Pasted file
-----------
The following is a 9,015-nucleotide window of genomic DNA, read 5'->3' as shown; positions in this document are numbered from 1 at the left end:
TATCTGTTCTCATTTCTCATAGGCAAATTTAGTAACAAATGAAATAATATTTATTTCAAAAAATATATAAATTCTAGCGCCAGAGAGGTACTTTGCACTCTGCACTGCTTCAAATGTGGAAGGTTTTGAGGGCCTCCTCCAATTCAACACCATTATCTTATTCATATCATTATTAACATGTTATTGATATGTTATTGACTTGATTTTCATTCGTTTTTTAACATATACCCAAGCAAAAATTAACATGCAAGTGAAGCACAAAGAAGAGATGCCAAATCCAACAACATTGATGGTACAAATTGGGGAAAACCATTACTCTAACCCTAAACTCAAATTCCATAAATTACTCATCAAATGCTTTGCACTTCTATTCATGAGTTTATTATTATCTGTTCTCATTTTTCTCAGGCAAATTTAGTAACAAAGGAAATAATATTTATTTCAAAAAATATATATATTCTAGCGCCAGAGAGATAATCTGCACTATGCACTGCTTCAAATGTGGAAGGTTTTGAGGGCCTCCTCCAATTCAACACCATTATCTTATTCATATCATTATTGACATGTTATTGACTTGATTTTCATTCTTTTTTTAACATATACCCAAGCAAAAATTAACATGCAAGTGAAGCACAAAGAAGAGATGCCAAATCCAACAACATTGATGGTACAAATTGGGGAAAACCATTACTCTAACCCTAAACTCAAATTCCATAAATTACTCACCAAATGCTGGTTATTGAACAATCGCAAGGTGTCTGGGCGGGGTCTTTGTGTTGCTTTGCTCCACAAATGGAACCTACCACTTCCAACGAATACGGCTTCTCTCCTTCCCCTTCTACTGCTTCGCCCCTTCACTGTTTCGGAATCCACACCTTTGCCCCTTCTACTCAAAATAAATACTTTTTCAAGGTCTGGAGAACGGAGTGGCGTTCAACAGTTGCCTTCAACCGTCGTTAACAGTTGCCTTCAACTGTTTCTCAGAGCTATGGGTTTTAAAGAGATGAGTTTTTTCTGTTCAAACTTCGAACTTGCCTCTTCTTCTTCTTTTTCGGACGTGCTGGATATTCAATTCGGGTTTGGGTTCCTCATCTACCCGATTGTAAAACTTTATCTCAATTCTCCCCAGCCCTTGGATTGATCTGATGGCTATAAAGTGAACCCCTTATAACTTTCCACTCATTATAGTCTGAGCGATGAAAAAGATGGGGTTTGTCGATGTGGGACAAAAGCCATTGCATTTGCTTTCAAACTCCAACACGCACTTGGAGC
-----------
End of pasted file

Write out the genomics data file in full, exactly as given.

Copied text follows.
The following is a 9,015-nucleotide window of genomic DNA, read 5'->3' as shown; positions in this document are numbered from 1 at the left end:
TATCTGTTCTCATTTCTCATAGGCAAATTTAGTAACAAATGAAATAATATTTATTTCAAAAAATATATAAATTCTAGCGCCAGAGAGGTACTTTGCACTCTGCACTGCTTCAAATGTGGAAGGTTTTGAGGGCCTCCTCCAATTCAACACCATTATCTTATTCATATCATTATTAACATGTTATTGATATGTTATTGACTTGATTTTCATTCGTTTTTTAACATATACCCAAGCAAAAATTAACATGCAAGTGAAGCACAAAGAAGAGATGCCAAATCCAACAACATTGATGGTACAAATTGGGGAAAACCATTACTCTAACCCTAAACTCAAATTCCATAAATTACTCATCAAATGCTTTGCACTTCTATTCATGAGTTTATTATTATCTGTTCTCATTTTTCTCAGGCAAATTTAGTAACAAAGGAAATAATATTTATTTCAAAAAATATATATATTCTAGCGCCAGAGAGATAATCTGCACTATGCACTGCTTCAAATGTGGAAGGTTTTGAGGGCCTCCTCCAATTCAACACCATTATCTTATTCATATCATTATTGACATGTTATTGACTTGATTTTCATTCTTTTTTTAACATATACCCAAGCAAAAATTAACATGCAAGTGAAGCACAAAGAAGAGATGCCAAATCCAACAACATTGATGGTACAAATTGGGGAAAACCATTACTCTAACCCTAAACTCAAATTCCATAAATTACTCACCAAATGCTGGTTATTGAACAATCGCAAGGTGTCTGGGCGGGGTCTTTGTGTTGCTTTGCTCCACAAATGGAACCTACCACTTCCAACGAATACGGCTTCTCTCCTTCCCCTTCTACTGCTTCGCCCCTTCACTGTTTCGGAATCCACACCTTTGCCCCTTCTACTCAAAATAAATACTTTTTCAAGGTCTGGAGAACGGAGTGGCGTTCAACAGTTGCCTTCAACCGTCGTTAACAGTTGCCTTCAACTGTTTCTCAGAGCTATGGGTTTTAAAGAGATGAGTTTTTTCTGTTCAAACTTCGAACTTGCCTCTTCTTCTTCTTTTTCGGACGTGCTGGATATTCAATTCGGGTTTGGGTTCCTCATCTACCCGATTGTAAAACTTTATCTCAATTCTCCCCAGCCCTTGGATTGATCTGATGGCTATAAAGTGAACCCCTTATAACTTTCCACTCATTATAGTCTGAGCGATGAAAAAGATGGGGTTTGTCGATGTGGGACAAAAGCCATTGCATTTGCTTTCAAACTCCAACACGCACTTGGAGC